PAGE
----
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Cytoskeleton Tutorial

Internal cell movement

The cytoskeleton acts as a "track" on which cells can move organelles, chromosomes and other things. Some examples are:
  1. Vesicle movement between organelles and the cell surface, frequently studied in the squid axon.
  2. Cytoplasmic streaming
  3. Movement of pigment vesicles for protective coloration
  4. Discharge of vesicle content for water regulation in protozoa
  5. Cell division--cytokinesis
  6. Movement of chromosomes during mitosis and meiosis
Cellular motors
Cells have protein motors that bind two molecules, and using ATP as energy, cause one molecule to shift in relationship to the other. Two types of these protein motors are myosin and actin, and dynein or kinesin and microtubules. These families of proteins all have a motor end, but may have several kinds of different molecular structures on the binding end. When these proteins bind, they can cause many different molecules, organelles, etc. to move.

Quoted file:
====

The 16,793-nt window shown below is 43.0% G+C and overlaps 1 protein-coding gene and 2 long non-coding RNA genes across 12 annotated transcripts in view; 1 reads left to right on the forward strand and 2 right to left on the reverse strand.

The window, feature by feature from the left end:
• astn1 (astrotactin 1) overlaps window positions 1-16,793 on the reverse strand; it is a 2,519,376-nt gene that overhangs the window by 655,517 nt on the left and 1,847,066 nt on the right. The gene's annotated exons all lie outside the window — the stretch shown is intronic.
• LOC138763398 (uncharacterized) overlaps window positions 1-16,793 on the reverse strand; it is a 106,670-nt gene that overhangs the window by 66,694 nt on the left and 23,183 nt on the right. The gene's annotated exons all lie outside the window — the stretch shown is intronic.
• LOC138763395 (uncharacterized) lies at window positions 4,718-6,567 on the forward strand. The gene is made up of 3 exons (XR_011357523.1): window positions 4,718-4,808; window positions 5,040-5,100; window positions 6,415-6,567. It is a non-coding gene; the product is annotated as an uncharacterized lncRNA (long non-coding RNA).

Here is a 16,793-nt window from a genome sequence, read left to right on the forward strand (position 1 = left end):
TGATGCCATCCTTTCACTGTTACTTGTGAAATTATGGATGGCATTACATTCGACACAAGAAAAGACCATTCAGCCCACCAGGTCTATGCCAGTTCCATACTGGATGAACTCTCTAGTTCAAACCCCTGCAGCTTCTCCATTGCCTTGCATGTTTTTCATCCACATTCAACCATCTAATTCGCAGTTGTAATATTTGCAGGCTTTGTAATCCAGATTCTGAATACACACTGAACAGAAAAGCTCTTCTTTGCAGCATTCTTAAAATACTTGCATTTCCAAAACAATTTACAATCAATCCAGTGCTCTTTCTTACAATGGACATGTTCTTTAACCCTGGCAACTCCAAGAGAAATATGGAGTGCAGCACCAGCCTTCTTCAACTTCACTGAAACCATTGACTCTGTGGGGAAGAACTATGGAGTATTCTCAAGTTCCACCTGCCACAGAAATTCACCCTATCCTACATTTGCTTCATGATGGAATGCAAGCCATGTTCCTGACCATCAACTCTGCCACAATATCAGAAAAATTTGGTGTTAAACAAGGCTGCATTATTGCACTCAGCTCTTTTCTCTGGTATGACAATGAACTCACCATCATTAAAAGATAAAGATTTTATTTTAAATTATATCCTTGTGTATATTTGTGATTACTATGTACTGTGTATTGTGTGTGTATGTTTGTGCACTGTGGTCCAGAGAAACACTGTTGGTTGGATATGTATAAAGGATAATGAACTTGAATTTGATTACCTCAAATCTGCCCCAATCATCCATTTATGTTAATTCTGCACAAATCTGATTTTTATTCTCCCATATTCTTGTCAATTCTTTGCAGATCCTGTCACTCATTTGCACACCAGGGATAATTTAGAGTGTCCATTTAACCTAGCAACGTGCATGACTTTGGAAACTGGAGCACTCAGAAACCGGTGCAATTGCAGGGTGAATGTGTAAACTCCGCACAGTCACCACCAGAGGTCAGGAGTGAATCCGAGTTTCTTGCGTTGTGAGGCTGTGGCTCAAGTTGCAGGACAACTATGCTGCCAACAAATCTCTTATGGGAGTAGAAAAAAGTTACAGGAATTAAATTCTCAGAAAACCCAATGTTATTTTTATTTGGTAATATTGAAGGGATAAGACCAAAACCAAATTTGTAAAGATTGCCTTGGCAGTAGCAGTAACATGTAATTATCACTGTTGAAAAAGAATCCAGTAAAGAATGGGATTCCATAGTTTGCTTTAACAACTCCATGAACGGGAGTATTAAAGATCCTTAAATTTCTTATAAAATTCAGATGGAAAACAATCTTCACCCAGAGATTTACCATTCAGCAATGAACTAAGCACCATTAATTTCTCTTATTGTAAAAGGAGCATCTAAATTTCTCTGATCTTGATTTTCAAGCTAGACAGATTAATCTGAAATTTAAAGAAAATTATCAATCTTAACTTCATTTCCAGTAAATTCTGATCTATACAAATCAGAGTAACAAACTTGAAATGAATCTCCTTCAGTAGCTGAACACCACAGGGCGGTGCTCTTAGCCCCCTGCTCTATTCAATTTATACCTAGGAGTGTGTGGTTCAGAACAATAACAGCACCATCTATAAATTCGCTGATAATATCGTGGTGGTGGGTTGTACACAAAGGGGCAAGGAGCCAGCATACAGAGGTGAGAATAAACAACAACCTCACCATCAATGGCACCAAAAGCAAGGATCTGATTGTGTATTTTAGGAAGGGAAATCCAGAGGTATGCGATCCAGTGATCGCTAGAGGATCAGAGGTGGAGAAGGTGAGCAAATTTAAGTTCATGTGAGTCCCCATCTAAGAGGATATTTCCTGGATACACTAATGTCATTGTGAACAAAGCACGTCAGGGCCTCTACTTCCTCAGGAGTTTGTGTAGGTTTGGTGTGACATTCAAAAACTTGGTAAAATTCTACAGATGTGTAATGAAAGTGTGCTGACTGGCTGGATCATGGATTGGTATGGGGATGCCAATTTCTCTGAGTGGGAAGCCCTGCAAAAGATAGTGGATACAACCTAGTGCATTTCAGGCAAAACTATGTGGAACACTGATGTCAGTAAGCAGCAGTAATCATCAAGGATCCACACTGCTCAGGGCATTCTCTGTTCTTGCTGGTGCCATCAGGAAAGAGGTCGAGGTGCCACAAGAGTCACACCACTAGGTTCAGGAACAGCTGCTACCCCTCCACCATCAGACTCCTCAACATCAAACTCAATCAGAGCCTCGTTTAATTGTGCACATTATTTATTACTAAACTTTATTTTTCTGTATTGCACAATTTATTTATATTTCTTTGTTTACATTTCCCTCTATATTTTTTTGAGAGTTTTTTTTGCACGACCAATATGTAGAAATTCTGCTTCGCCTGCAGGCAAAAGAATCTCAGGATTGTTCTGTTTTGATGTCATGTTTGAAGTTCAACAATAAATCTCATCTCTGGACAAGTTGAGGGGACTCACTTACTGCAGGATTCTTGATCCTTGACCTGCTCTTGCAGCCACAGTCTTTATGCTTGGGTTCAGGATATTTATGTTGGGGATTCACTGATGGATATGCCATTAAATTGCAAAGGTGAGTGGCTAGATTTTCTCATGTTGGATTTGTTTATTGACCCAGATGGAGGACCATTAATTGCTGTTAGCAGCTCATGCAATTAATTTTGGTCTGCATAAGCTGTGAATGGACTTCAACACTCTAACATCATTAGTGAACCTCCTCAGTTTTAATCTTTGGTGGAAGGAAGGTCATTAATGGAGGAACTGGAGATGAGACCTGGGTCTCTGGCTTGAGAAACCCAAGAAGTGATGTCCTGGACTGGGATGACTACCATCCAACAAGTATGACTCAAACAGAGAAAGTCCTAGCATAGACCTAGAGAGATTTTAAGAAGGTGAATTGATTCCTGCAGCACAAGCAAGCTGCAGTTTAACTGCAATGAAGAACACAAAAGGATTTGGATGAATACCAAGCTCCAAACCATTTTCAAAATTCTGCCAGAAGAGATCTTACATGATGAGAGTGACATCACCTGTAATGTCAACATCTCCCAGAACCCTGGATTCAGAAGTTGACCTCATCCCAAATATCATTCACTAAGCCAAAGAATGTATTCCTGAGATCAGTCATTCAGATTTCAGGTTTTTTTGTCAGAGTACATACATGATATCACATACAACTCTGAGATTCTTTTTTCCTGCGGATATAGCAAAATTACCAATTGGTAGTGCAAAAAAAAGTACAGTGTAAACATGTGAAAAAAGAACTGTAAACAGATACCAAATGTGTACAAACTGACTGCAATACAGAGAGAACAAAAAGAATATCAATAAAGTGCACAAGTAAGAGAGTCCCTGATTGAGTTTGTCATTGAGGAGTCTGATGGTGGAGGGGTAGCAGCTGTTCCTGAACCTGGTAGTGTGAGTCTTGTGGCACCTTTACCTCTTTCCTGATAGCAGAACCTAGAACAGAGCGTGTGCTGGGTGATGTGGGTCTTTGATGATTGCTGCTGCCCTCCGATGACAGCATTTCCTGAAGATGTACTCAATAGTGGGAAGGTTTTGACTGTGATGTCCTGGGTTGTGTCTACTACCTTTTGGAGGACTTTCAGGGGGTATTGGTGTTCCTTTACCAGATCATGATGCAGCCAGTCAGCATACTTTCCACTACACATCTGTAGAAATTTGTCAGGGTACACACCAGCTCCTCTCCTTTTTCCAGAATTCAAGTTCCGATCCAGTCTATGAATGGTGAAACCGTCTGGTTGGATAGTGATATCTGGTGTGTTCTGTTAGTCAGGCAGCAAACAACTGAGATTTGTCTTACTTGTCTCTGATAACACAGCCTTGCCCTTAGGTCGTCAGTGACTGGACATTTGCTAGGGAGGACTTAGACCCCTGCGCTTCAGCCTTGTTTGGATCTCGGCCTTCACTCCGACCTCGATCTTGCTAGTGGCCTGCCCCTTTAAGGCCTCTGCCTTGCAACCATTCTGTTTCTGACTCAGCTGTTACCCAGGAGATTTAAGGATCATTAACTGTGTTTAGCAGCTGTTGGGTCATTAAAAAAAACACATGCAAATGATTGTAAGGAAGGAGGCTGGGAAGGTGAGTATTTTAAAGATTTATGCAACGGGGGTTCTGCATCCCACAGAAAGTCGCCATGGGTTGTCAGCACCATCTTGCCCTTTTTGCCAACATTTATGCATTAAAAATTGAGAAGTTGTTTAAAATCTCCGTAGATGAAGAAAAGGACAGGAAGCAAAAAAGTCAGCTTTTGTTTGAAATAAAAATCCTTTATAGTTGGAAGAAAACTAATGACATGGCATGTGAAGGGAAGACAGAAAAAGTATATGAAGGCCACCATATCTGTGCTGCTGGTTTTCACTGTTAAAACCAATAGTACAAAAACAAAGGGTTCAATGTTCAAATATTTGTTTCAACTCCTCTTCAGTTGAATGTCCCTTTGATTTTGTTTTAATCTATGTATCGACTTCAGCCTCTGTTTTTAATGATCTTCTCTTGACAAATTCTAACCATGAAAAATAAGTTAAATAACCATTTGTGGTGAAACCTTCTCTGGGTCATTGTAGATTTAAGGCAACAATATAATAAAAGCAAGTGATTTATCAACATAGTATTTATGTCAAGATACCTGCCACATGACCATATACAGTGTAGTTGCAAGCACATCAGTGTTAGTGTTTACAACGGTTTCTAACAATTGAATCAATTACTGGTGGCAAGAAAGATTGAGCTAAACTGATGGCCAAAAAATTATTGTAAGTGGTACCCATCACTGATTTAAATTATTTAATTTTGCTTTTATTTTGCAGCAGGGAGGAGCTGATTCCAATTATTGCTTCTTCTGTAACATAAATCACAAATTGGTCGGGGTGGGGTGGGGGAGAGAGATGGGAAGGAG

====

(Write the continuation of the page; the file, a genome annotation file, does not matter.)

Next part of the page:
To the right is an example of the different binding ends found in the kinesin family of motors. Family of kinesin motors
When linked to other microtubules, protein motors can cause motion if the ends are fixed or extend the lengths of the fiber bundles if the ends are free.

Protein motors can cause motion

Broken motors
In healthy individuals, the protein dystrophin is part of the linkage between the cellular cytoskeleton and the adhesive proteins on the outside of the cell. In Duchenne Muscular Dystrophy, however, the gene that codes for dystrophin is defective, resulting in muscle degeneration and finally death. This disease is X-linked recessive and occurs in 1 out of every 3,500 males.

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